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Irish Journal of Medical Science

, Volume 182, Issue 3, pp 415–419 | Cite as

Parkinson’s disease: how is employment affected?

  • R. Murphy
  • N. Tubridy
  • H. Kevelighan
  • S. O’Riordan
Original Article

Abstract

Background

Rates of unemployment and early retirement are increased in Parkinson’s disease (PD) and contribute to disease burden.

Aims

To investigate time to loss of employment from PD onset and predictors of continued employment; to identify common issues and possible interventions in the workplace.

Methods

Eighty-eight patients with PD diagnosed at age ≤65 years took part in a retrospective cohort study. Veterans RAND Short Form-36 and an employment survey were administered.

Results

Unemployment rates for males were increased compared to the general Irish population (standardized ratio of 1.6, 95 % CI 1.2–2.2, P < 0.05). There was no significant difference for females. Median retirement age was 58 years for males and 61 years for females compared to 63.5 and 65 years, respectively, in the general population. In survival analysis, median time to loss of employment was 7 years (95 % CI 4.8–9.2). After 5 years, 40 % remained working and 14 % after 10 years. Early age of PD onset (P < 0.001), early diagnosis (P < 0.002) and high scores in vitality (P < 0.005) were associated with prolonged employment. There was no association with sex, education, type or hours of work. Slowness, fatigue and tremor were the most challenging symptoms at work. Changes in work schedule and type of work were suggested helpful adjustments.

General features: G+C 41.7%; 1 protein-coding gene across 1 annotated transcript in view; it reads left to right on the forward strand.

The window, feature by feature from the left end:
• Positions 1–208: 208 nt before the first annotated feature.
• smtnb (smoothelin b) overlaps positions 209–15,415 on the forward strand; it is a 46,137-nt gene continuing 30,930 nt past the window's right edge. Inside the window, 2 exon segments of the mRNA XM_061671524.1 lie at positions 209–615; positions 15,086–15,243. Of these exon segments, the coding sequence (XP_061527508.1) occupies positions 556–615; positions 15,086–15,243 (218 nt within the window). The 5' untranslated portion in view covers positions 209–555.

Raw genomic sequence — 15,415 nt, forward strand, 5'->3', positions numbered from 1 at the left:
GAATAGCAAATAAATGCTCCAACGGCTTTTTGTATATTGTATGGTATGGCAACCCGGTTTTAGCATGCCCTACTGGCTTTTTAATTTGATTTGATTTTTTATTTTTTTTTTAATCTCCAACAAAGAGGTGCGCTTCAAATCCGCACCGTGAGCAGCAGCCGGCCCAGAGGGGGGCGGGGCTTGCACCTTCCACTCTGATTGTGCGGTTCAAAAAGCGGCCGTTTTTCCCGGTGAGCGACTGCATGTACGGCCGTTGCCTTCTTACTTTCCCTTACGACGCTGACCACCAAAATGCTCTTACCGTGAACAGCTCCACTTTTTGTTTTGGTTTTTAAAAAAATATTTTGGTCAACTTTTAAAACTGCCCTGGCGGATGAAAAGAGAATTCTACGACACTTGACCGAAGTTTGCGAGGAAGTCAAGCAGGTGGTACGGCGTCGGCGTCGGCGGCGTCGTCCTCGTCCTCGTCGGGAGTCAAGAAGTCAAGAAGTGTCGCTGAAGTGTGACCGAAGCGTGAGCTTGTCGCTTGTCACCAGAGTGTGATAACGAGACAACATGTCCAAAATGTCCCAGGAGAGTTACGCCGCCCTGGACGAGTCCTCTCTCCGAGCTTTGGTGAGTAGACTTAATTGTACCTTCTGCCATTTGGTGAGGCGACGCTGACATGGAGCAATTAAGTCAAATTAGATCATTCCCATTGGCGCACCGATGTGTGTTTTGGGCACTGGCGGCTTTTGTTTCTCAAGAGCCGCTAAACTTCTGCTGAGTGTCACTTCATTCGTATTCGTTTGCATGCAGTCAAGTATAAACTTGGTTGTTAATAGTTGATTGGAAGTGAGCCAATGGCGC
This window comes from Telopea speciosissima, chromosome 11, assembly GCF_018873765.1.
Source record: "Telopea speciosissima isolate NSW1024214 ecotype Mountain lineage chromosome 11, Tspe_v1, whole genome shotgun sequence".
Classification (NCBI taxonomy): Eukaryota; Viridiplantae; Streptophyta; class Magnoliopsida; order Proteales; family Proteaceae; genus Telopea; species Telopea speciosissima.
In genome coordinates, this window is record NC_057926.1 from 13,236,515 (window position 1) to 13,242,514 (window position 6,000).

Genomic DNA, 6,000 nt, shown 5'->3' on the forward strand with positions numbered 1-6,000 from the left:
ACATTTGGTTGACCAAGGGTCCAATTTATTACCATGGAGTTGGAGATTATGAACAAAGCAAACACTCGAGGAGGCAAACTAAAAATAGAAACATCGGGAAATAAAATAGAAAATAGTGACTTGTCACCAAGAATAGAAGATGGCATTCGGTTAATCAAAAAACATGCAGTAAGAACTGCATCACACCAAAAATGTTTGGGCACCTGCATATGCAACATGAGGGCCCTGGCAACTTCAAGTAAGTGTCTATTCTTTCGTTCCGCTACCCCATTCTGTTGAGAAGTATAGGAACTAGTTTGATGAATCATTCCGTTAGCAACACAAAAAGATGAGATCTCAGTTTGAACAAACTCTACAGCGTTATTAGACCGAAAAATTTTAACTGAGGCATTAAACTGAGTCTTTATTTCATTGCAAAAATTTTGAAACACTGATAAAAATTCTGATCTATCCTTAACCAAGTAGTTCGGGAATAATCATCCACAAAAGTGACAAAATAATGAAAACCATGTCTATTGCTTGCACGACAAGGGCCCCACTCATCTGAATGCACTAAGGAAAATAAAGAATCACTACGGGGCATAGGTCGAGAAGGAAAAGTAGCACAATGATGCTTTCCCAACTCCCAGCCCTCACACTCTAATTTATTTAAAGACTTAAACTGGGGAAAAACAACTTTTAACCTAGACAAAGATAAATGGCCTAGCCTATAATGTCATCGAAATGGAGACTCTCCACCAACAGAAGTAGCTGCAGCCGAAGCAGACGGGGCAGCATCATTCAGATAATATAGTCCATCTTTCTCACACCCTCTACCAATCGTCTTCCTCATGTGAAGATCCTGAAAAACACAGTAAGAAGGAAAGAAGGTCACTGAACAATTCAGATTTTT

Conclusion

Loss of employment places a significant socioeconomic burden on young PD patients. More detailed examination of specific issues and reasonable adjustments is needed, along with patient and employer education.

Keywords

Parkinson’s disease Young Socioeconomic Financial Employment 

Notes

Acknowledgments

We would like to thank Prof. Leslie Daly, chairman of CSTAR, for his valuable help in writing this paper and all those who generously agreed to participate in this study.

Conflict of interest

None.

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Copyright information

© Royal Academy of Medicine in Ireland 2013

Authors and Affiliations

  • R. Murphy
    • 1
  • N. Tubridy
    • 2
  • H. Kevelighan
    • 2
  • S. O’Riordan
    • 2
  1. 1.UCD School of Medicine and Medical SciencesDublin 4Ireland
  2. 2.Department of NeurologySt. Vincent’s University HospitalDublin 4Ireland

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